Spending time up front in the planning stage of a course can save you time and effort in teaching the course by helping you consider a number of decision points before you actually begin teaching.
The learner-centered course model addresses content mastery and the intellectual skills students should develop when they complete the course. It places the responsibility for learning on the students because you make your planning decisions based on the activities students must perform. It also makes it easier for you to select material to cover, since your course goals dictate the content to include.
A learner-centered instructor begins by asking four key questions:
1. What are my instructional objectives (that is, what do I want students to be able to do when they finish this course)?
2. What assessment strategies will help me know that students have achieved the outcome?
3. Which instructional strategies are most appropriate to help my students learn?
4. What learning activities will best help students to achieve the outcomes?
1. Learning Objectives
Objectives should be sufficiently specific so your students know what is expected and you'll be able to recognize when the objectives have been achieved. Use these questions to guide your goal setting:
- What skills and levels of knowledge can you expect of students who register for the class?
- What level of performance can you expect from them?
- In what ways will students be "different" when they finish the course?
- What should students be able to do with the knowledge and skills gained in the course?
- What information or skills do students need to be able to do the things they should be able to do after passing the course?
- What kinds of tasks could students perform to help them acquire the information or skills needed to achieve the learning goals?
- How will you measure students' level of "difference" when the course is finished?
- How will you know they can do what they should be able to do?
Sociology 112: Social Stratification
The focus of this course is on contemporary social stratification in the United States. However, we will also cover the historical development of stratification, different theoretical perspectives on the origins of social equality, stratification in communist societies, and theories of world stratification.
Sociology 110: American Society
After this course, you should be able to do the following:
2. Assessment Strategies
In what ways can you gather information that would tell you how well each student or the class as a whole achieved the instructional goals of the course?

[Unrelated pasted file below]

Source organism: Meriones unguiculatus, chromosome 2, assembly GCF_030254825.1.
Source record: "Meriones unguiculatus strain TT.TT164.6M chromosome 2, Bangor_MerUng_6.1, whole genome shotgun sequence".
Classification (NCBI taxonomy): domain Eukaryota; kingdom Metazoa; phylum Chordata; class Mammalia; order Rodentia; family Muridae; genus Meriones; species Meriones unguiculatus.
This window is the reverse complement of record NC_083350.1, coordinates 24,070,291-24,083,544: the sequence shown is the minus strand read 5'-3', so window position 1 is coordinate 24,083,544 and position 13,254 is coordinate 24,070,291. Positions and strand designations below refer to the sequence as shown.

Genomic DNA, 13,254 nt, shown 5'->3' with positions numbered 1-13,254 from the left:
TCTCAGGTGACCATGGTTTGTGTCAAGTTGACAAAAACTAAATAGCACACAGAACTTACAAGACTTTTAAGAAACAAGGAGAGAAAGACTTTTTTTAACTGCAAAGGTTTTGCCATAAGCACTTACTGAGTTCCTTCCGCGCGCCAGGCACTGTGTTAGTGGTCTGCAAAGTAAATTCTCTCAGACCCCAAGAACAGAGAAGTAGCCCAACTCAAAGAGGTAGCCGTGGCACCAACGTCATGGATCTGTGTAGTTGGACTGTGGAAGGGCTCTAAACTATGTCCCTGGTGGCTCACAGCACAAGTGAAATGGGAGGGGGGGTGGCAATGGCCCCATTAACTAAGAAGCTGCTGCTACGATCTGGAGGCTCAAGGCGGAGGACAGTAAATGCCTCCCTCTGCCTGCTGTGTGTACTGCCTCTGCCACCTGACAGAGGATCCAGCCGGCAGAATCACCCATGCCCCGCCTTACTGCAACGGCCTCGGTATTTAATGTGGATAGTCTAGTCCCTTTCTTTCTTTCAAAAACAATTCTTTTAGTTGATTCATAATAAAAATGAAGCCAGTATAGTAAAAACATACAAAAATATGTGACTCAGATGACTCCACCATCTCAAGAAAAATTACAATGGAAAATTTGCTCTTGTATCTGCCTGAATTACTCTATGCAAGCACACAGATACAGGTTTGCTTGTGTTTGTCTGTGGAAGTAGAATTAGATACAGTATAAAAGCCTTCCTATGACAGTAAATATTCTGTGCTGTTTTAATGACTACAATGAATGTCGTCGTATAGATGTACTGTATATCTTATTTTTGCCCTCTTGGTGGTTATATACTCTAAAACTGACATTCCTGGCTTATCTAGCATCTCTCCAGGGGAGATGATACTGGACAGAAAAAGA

• Essay exams?
• Project assignments?
• Weekly quizzes?
• Writing assignments?
• Oral reports?
Evaluation methods should be appropriate to the objectives and need to be planned when you design the course. For help deciding which assessment method is best suited to your objectives, see the chapter on Evaluating Teaching and Learning in this handbook.
Also consider student feedback in assessing how well your students are learning. Good grades aren't necessarily a good predictor of student learning; neither is your outside perspective as instructor.
3. Instructional strategies
Once you've mapped out the course objectives and determined how you'll assess student performance, you are ready to ask what kinds of learning experiences seem appropriate for students to master the course goals and objectives. Some strategies you can use to help students achieve the goals include:• Continuous series of lectures and readings, with one or two midterms
• Sequence of reading, reflective writing and discussions for each topic
• Field or lab observations, followed by readings and discussions
• Lectures, followed by field or lab work
• Assigned readings, followed by mini-tests (individual and collaborative), followed by a collaborative application project
• A developmental series: build knowledge/skills; work on small application projects; work on larger, more complex projects
• Grade contracts: For example, if students read text and pass exams they earn a C grade; if they also conduct research they can earn a B; if they also complete an extended project they can earn an A.
4. Learning Activities
We talk a lot about "active learning" in higher education and, at least intuitively, most of us have some idea of what it means to be actively involved in the learning process. But, just to be sure that everybody understands what we mean by the term, here are some general characteristics commonly associated with active learning:
• Less emphasis is placed on transmitting information and more on developing students' skills
• Students are involved in higher-order thinking (analysis, synthesis, evaluation)
• Students are engaged in activities (reading, writing, discussing)
• Greater emphasis is placed students' exploration of their own attitudes and values
A wide variety of instructional strategies for promoting active learning have been proven to enhance students' motivation, develop students' thinking skills, and improve students' performance. See Teaching Strategies above for a list of alternative activities and assignments, then choose the instructional approaches that best fit the course objectives you've chosen for your class.